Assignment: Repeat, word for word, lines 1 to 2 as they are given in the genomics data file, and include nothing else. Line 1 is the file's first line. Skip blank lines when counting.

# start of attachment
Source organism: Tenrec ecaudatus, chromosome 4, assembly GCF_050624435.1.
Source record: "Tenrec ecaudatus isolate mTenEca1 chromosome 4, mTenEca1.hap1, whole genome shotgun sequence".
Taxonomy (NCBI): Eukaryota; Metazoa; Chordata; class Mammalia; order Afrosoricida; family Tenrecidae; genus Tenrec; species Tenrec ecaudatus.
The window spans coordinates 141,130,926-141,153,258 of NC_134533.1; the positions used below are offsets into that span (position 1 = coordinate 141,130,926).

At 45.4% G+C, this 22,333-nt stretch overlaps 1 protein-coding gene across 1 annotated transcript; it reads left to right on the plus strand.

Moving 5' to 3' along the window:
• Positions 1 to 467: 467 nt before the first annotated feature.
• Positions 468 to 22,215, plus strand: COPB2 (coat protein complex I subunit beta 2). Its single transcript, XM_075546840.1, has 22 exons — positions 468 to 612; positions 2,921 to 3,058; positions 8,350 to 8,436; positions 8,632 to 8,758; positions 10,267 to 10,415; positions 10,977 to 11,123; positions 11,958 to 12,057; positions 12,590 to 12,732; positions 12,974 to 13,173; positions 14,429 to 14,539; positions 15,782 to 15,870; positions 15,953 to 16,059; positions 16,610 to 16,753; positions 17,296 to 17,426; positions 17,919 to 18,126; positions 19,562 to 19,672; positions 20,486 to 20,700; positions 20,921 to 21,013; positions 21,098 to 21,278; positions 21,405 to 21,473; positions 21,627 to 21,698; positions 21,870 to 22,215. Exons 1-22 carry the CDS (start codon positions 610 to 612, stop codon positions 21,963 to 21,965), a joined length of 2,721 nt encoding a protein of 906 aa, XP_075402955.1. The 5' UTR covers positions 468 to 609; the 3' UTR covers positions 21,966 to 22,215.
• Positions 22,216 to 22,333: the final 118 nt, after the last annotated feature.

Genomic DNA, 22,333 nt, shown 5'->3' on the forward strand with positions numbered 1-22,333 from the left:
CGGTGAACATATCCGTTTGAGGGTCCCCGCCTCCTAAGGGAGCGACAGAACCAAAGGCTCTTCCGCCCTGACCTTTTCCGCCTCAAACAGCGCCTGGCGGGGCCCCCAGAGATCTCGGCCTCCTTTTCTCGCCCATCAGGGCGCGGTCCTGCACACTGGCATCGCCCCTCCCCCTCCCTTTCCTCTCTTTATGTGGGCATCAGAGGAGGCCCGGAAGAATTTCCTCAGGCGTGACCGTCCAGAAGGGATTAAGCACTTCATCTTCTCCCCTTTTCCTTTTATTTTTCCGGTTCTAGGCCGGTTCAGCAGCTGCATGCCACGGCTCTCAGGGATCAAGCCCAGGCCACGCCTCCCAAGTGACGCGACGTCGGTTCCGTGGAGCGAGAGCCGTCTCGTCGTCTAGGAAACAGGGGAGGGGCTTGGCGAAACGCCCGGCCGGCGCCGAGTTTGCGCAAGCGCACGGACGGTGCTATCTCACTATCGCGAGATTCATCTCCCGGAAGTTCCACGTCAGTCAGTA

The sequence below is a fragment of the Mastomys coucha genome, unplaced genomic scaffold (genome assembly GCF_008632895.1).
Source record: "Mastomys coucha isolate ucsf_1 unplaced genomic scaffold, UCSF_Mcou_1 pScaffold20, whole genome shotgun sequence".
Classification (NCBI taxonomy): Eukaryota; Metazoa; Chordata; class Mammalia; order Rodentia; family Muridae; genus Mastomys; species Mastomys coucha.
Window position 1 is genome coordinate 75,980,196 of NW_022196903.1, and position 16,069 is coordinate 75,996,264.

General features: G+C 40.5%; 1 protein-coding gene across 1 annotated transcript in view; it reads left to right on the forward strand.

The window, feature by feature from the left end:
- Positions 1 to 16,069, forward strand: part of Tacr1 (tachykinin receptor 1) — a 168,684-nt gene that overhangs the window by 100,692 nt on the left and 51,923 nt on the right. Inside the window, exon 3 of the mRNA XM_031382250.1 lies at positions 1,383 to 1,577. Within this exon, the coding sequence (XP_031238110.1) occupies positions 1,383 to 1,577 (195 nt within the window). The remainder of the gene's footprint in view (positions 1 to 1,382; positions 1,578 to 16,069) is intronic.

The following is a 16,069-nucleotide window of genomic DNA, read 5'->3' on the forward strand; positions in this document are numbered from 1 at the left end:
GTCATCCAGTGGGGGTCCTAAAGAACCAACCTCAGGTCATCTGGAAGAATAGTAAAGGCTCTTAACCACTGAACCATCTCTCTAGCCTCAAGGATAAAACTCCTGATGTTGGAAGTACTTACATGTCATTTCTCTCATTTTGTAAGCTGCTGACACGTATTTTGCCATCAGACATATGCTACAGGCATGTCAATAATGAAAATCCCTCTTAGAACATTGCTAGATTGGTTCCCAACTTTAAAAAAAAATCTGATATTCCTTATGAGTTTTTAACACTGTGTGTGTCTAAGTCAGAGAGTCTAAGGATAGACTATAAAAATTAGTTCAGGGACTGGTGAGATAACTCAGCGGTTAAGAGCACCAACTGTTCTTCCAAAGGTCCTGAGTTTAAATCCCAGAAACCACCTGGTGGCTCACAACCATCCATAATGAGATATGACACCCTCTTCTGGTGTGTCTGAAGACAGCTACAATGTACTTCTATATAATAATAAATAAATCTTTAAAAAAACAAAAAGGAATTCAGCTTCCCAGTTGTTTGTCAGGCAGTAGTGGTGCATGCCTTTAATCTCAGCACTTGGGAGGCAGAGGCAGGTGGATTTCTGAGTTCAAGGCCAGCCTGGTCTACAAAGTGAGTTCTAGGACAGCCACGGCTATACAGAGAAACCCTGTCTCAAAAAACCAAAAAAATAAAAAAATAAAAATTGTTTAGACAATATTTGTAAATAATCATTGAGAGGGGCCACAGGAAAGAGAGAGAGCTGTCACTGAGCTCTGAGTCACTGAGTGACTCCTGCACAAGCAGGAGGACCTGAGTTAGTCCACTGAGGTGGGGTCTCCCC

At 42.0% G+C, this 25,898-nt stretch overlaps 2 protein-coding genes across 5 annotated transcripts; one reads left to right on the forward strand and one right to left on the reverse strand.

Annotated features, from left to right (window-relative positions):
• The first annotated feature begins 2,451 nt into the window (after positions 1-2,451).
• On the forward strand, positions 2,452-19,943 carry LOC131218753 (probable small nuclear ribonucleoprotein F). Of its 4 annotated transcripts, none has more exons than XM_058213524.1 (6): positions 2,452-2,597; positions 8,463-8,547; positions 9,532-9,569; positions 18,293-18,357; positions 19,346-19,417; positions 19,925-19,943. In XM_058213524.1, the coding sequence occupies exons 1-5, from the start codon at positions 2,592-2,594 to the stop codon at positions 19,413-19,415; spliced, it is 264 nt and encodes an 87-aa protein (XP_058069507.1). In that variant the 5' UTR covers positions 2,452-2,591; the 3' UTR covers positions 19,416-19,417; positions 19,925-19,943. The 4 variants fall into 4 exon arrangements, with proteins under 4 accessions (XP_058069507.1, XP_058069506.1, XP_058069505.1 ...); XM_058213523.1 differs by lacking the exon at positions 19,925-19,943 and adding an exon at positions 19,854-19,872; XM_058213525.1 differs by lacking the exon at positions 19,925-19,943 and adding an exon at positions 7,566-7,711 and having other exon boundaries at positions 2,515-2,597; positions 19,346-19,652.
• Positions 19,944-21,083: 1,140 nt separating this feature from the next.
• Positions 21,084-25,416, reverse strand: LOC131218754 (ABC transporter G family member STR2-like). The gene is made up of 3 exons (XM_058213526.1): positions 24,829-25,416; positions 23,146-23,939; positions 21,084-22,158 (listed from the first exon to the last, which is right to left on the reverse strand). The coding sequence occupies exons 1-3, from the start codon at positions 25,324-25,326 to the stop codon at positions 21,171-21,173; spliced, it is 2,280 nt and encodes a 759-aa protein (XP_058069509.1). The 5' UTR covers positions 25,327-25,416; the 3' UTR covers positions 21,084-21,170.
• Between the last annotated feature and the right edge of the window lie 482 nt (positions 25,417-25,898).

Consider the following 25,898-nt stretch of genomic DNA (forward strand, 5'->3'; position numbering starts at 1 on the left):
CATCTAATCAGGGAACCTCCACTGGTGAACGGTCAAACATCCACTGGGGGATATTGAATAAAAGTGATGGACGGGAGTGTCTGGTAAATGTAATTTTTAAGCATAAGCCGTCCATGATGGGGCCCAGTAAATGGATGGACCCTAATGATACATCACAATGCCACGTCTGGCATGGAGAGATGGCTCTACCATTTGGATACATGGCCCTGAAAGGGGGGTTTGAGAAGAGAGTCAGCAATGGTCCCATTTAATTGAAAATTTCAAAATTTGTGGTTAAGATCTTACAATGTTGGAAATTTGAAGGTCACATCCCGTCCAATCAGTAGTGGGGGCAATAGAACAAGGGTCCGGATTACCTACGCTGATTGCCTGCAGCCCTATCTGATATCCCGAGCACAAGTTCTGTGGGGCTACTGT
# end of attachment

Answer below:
Source organism: Tenrec ecaudatus, chromosome 4, assembly GCF_050624435.1.
Source record: "Tenrec ecaudatus isolate mTenEca1 chromosome 4, mTenEca1.hap1, whole genome shotgun sequence".